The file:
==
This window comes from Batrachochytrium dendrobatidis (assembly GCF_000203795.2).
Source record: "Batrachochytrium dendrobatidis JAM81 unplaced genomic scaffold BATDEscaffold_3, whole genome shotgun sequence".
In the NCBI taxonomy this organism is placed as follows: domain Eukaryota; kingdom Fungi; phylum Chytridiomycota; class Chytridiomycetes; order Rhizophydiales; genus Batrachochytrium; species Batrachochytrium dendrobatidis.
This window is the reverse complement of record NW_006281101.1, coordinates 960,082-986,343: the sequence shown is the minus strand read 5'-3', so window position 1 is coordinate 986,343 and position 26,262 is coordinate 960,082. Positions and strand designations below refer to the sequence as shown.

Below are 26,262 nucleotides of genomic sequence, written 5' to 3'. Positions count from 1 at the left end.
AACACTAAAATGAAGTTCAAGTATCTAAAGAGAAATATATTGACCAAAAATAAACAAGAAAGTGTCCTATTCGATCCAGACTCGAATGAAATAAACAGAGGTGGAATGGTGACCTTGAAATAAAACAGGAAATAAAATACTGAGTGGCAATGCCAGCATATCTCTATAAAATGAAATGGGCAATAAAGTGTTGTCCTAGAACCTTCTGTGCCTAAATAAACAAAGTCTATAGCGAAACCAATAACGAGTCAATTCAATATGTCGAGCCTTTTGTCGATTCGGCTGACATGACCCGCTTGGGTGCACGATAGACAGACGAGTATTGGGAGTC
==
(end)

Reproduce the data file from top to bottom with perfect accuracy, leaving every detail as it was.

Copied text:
This window comes from Batrachochytrium dendrobatidis (assembly GCF_000203795.2).
Source record: "Batrachochytrium dendrobatidis JAM81 unplaced genomic scaffold BATDEscaffold_3, whole genome shotgun sequence".
In the NCBI taxonomy this organism is placed as follows: domain Eukaryota; kingdom Fungi; phylum Chytridiomycota; class Chytridiomycetes; order Rhizophydiales; genus Batrachochytrium; species Batrachochytrium dendrobatidis.
This window is the reverse complement of record NW_006281101.1, coordinates 960,082-986,343: the sequence shown is the minus strand read 5'-3', so window position 1 is coordinate 986,343 and position 26,262 is coordinate 960,082. Positions and strand designations below refer to the sequence as shown.

Below are 26,262 nucleotides of genomic sequence, written 5' to 3'. Positions count from 1 at the left end.
AACACTAAAATGAAGTTCAAGTATCTAAAGAGAAATATATTGACCAAAAATAAACAAGAAAGTGTCCTATTCGATCCAGACTCGAATGAAATAAACAGAGGTGGAATGGTGACCTTGAAATAAAACAGGAAATAAAATACTGAGTGGCAATGCCAGCATATCTCTATAAAATGAAATGGGCAATAAAGTGTTGTCCTAGAACCTTCTGTGCCTAAATAAACAAAGTCTATAGCGAAACCAATAACGAGTCAATTCAATATGTCGAGCCTTTTGTCGATTCGGCTGACATGACCCGCTTGGGTGCACGATAGACAGACGAGTATTGGGAGTC